How to stop it from fuelling your life

Over the past few months, I have begun to realize how many of us are drained by the demands of modern day-to-day life. Whether this is schoolwork, family or a job, each of us I’m sure can name a recent time when we’ve been at breaking point due to an unhealthy strain on our mentality. I know that, rather too often, I am a stress-fuelled machine that uses worry to clunk my way through what I need to do in the day. Many people will say this a modern phenomenon (and to an extent I agree) because of the rapid pace at which life is lived nowadays: especially if you are somebody susceptible to feeling the pressure to have a perfectly refined life for social media onlookers.

When I knew that I had my foot on the accelerator too often (destination a breakdown I’m sure), I decided to devise my own mental agenda of things to do that weren’t aimed at getting the usual ‘things’ done – it was instead a way to hit the breaks of my machine, take a step back, and enjoy life in the slow lane for some time. I am aware that not everyone will find my way of relaxing beneficial – but I hope that in reading some of my ideas, I am encouraging someone in need of a well-deserved break to take time off from stress.

Firstly, breathe! This is hardly an innovational idea, but there is a reason why we are encouraged to remember to do this. When you are head-deep in work and worry, take yourself away from the source of it and physically relax. This means being comfortable and breathing in deeply to clear your body of the signs of stress, so that your mind is then more likely to follow suit. I tend to have a short break from work to do this, choosing a place of fresh air and relaxing my body until my mind is occupied with my present physical feelings.

Secondly: becoming in tune with what makes you happy. It is vital to get the work-life balance right in order to function adequately. For me, this means taking time out, whether it be for a few hours or an entire weekend, to occupy myself with something fun and care-free. I like to think of it as catering to my inner-child – which we all have deep down! This can be taking a trip to a theme park, walking your dogs or painting a picture – anything will do if it doesn’t involve the stress of intense work.

Spending time with the people that matter to you is important. In western culture, we live in a rather individualistic society that focuses on the importance of autonomy; and while it is important to focus on yourself and your goals, it is necessary to stay connected to the people around you. This way, stress is less isolating (as I know it can be for me) and you have a support network of important people who can likely spot when you are in need of a break. Independence is good: but so is human connection.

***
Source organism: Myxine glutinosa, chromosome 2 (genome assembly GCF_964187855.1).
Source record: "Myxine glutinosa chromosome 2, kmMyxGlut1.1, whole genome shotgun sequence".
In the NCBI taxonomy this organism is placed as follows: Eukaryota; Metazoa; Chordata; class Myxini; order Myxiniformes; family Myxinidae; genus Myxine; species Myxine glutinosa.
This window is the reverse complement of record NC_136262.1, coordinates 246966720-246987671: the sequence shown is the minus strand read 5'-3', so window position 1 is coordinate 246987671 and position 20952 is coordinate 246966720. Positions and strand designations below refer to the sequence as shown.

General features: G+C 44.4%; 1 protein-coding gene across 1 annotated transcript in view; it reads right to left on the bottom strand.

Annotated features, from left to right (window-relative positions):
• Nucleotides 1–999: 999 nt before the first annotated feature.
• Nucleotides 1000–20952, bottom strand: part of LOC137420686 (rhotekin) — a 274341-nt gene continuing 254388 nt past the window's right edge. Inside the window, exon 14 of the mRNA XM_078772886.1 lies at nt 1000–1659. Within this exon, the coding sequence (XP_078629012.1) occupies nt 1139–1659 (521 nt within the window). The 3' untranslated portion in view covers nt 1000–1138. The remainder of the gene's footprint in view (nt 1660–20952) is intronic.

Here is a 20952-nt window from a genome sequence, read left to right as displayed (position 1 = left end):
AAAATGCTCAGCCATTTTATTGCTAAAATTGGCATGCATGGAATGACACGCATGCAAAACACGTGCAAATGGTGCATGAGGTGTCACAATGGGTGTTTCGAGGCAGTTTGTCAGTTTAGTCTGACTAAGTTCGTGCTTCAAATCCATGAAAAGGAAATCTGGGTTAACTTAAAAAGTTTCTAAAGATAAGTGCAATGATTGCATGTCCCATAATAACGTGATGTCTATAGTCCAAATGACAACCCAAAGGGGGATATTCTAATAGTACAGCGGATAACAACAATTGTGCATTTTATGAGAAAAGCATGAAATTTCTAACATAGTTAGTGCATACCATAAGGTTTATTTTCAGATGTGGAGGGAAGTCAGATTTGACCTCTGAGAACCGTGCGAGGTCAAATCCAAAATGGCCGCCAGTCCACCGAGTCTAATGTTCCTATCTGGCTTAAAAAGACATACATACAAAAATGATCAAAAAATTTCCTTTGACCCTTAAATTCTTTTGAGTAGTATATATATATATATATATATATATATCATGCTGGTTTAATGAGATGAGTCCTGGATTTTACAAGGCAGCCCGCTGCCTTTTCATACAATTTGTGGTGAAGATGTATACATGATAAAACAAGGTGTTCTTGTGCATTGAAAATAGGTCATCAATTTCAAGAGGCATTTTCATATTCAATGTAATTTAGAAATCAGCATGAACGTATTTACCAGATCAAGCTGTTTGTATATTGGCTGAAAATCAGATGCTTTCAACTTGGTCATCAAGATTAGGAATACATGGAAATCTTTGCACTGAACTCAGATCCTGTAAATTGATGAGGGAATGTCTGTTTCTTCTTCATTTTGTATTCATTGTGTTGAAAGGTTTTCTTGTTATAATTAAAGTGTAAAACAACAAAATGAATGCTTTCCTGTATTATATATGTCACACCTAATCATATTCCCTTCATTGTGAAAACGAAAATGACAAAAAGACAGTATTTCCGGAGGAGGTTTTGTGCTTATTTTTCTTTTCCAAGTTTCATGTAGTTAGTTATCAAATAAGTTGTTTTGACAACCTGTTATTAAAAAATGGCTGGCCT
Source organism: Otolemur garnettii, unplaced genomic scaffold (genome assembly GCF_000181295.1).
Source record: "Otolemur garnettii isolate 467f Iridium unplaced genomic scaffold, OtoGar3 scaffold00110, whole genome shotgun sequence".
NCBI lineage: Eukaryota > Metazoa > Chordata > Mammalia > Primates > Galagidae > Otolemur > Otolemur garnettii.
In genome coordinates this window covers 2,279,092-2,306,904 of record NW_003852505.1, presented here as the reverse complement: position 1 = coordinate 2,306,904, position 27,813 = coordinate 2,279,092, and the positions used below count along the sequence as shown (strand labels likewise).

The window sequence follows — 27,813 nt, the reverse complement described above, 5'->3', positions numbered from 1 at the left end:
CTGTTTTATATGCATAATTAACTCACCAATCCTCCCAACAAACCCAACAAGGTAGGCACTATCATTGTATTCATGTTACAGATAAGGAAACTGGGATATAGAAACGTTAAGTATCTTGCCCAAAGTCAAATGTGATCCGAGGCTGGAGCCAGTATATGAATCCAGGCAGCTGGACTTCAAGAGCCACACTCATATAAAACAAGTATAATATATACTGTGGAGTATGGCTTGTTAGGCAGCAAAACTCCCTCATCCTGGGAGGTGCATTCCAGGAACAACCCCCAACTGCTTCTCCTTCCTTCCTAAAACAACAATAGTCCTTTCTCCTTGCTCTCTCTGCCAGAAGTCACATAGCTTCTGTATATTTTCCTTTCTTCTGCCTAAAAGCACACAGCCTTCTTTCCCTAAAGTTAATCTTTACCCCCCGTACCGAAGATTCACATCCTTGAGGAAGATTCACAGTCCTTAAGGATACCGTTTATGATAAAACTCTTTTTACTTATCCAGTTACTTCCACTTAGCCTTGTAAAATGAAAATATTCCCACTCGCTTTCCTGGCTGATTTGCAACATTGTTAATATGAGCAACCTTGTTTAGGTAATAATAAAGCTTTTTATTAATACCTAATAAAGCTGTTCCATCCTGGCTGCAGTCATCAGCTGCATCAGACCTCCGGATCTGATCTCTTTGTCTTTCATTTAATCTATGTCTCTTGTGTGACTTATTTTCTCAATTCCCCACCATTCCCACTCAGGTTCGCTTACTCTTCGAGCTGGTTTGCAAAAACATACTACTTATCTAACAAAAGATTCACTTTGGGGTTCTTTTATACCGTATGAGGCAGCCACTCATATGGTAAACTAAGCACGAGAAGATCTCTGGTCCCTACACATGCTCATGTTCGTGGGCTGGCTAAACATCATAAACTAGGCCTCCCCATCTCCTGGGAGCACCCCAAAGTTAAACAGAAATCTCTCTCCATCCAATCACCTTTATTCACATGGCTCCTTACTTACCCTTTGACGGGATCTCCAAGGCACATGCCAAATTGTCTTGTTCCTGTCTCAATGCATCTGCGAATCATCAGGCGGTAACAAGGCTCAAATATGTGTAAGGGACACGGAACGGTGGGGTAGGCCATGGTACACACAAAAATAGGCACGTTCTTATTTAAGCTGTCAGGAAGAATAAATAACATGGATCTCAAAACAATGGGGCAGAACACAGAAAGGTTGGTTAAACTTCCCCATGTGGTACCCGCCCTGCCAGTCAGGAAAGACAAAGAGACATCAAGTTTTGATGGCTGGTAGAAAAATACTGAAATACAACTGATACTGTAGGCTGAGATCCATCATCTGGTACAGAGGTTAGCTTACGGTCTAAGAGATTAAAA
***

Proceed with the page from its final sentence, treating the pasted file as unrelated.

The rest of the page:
Ideally, time management is an excellent skill to hone, in order to stay relaxed and organized. Doing ten straight hours of work simply isn’t as effective as doing two; followed by a break; then resuming it for another two. Scheduling in the ‘life’ half of the balance mentioned earlier would be a good idea to break apart long hauls of work. Time management includes allocating yourself proper relax time in the evenings so as to get a good night’s sleep: think of work as a healthy cycle in which your mind and body need to sufficiently refuel in order to perform effectively the next time round.

Those are just a few general pointers that have helped guide me into a better headspace where I am happier and healthier. I am sure that in today’s current climate, we are all aware of the need for good mental health along with physical health. It was my awareness of this that encouraged me to find a new fuel, rather than stress, to drive me through everyday life and its demands.

Thankyou for reading,


11 thoughts on “Stress

  1. Breathing is crucial for me. I definitely agree that having short breaks while working in ideal. I take all of my breaks and I’ll be taking another one in a moment due to boredom and overworking. Another thing to stop stress I found is acrylic pouring. I stopped painting because the level or perfection I hold myself too is stressful and I want to feel good when I am in my creative space. Not irritated and uneasy.
    Thank you for sharing:-)

    Liked by 2 people

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